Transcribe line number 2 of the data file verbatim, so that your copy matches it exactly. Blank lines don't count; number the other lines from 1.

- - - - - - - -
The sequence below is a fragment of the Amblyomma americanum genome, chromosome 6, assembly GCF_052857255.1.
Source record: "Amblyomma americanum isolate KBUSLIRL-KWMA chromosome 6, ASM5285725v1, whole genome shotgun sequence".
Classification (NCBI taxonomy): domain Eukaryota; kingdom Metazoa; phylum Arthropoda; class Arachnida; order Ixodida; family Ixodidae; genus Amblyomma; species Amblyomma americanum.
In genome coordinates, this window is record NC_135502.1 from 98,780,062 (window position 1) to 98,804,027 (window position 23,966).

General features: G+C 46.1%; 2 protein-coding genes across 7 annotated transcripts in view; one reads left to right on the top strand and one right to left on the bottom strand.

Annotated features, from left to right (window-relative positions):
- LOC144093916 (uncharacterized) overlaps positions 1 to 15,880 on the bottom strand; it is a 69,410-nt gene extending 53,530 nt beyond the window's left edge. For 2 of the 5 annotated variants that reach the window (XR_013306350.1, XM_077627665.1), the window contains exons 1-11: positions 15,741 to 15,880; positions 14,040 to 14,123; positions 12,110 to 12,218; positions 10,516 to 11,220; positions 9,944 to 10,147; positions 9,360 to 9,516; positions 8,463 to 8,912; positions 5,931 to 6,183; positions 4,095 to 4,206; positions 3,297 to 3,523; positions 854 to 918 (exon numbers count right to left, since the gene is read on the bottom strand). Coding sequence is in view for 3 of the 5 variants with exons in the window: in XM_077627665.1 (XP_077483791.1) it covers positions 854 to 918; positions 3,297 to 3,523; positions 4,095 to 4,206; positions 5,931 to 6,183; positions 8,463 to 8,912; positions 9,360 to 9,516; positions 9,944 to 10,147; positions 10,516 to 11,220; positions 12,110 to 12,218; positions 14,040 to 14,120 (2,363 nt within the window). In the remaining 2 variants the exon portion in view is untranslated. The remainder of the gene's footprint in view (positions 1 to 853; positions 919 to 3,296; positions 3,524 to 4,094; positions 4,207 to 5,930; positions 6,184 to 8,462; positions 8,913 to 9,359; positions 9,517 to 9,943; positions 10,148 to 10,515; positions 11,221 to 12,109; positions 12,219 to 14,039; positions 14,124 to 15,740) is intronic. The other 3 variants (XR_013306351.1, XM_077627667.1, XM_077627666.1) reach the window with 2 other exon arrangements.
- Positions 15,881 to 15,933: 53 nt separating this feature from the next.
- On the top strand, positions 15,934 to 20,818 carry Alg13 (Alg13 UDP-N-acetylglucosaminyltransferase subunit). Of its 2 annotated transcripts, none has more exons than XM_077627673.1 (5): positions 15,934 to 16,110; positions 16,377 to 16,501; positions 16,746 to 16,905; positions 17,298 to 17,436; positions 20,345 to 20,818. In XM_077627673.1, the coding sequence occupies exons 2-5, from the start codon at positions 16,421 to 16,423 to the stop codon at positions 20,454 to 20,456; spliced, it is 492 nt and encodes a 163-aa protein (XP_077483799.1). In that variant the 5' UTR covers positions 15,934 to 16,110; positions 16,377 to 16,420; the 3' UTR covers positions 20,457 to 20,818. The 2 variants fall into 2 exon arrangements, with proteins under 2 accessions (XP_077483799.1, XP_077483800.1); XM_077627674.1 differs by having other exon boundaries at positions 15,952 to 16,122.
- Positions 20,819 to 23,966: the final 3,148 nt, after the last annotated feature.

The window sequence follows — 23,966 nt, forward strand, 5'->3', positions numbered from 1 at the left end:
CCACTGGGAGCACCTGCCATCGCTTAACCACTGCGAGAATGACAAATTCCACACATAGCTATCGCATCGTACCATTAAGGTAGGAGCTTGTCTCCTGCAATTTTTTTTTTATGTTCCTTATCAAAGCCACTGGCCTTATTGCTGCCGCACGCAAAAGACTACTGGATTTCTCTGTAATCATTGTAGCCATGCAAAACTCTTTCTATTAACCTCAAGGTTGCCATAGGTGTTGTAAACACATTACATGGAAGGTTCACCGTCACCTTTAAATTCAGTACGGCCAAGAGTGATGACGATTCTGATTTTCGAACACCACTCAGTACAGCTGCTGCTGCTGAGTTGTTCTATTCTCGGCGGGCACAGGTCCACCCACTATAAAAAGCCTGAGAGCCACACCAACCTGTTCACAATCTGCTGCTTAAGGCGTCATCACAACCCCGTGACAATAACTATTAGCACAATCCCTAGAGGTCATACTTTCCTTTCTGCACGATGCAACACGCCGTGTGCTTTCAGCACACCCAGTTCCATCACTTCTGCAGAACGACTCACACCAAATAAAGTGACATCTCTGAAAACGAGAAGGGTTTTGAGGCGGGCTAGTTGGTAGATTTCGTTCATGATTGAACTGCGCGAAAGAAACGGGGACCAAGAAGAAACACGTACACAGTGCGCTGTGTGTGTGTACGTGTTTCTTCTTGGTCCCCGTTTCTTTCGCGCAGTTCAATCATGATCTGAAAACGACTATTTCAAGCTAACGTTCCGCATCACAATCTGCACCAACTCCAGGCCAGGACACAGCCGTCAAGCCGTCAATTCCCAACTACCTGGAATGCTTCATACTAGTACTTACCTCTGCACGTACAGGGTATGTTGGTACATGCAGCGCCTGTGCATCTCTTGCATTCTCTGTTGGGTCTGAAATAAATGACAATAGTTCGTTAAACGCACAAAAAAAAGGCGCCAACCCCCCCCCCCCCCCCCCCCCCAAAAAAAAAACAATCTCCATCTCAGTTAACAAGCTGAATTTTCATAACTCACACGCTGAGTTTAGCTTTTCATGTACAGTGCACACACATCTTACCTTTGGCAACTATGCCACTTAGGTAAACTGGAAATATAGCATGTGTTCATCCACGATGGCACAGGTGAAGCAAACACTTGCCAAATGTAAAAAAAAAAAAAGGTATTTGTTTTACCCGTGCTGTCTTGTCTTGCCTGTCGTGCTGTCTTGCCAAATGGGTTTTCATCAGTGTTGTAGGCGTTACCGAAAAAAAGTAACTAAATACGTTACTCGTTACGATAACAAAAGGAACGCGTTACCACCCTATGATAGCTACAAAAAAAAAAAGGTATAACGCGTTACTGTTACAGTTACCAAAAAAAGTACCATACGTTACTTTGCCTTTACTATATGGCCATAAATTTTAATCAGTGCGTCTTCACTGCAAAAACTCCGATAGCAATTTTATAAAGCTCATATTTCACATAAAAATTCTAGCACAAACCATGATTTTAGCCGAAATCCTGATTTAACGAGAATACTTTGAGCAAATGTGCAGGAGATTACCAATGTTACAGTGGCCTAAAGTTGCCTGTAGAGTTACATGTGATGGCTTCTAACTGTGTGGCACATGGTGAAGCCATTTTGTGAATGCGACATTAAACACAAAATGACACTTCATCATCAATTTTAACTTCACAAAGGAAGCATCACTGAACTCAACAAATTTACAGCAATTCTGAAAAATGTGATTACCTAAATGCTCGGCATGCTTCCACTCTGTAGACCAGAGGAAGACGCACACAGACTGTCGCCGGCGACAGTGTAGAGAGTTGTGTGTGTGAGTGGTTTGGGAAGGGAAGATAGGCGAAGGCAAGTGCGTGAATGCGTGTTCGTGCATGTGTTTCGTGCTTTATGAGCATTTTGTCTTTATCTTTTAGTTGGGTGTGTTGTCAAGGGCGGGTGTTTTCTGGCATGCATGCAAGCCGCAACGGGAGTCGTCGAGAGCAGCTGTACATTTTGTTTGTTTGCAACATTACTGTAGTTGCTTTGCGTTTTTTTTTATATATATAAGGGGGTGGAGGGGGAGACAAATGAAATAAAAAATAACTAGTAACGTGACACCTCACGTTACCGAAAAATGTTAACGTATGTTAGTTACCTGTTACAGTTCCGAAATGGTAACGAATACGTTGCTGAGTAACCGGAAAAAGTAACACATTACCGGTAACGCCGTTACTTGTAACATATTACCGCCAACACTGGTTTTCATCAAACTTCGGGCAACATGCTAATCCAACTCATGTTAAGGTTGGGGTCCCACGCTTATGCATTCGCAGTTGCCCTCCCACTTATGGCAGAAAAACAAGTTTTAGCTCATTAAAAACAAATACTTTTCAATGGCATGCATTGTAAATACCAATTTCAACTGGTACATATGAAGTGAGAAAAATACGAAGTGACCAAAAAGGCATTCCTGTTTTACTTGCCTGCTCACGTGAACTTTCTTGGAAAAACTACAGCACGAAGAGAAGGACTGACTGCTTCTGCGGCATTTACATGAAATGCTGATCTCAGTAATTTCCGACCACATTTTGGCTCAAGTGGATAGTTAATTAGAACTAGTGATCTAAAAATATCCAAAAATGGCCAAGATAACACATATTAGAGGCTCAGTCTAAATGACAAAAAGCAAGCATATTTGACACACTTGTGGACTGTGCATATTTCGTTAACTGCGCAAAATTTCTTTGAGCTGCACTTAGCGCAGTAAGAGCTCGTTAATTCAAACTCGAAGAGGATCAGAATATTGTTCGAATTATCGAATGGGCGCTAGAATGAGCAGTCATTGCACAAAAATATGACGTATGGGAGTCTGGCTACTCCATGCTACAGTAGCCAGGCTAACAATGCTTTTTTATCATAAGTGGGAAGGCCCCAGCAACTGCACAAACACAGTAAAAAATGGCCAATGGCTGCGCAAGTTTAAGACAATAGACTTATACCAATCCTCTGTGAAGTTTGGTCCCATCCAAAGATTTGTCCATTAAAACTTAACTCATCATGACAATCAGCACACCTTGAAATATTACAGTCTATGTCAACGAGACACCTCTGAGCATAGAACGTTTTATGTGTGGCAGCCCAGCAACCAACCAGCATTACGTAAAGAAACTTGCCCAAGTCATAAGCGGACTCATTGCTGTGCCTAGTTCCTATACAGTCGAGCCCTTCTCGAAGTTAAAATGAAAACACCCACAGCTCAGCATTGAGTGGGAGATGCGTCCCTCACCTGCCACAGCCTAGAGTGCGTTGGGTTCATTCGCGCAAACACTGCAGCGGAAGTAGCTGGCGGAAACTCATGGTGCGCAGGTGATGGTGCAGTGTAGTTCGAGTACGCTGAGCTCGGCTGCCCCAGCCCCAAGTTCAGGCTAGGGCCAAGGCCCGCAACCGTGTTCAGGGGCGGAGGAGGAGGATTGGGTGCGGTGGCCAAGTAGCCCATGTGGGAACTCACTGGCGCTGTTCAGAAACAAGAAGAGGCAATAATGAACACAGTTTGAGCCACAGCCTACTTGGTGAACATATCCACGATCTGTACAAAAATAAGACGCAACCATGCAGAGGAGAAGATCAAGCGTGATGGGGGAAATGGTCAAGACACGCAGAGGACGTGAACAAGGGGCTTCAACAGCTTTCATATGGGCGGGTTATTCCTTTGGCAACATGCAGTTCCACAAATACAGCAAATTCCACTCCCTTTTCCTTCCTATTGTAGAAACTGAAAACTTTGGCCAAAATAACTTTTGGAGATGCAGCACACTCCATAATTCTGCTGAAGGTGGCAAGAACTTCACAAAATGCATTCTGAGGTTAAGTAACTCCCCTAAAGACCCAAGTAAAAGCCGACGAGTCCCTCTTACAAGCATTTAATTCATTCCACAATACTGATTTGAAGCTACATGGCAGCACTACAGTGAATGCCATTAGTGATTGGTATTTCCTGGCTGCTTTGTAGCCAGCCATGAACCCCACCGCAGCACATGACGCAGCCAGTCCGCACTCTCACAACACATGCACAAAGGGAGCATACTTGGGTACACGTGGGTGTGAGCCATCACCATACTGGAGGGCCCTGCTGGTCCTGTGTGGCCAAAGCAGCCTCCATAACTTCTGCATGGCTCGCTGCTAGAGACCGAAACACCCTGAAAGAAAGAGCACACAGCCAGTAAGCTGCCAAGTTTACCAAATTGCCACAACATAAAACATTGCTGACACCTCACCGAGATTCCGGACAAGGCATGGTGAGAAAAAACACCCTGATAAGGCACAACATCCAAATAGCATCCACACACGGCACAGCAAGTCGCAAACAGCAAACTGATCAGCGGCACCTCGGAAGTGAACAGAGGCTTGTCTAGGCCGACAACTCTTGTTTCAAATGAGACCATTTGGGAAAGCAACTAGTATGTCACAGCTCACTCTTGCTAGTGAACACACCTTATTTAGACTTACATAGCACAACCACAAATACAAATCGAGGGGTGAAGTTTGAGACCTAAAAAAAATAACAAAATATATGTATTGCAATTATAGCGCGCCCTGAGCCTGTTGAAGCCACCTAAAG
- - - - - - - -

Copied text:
Source record: "Amblyomma americanum isolate KBUSLIRL-KWMA chromosome 6, ASM5285725v1, whole genome shotgun sequence".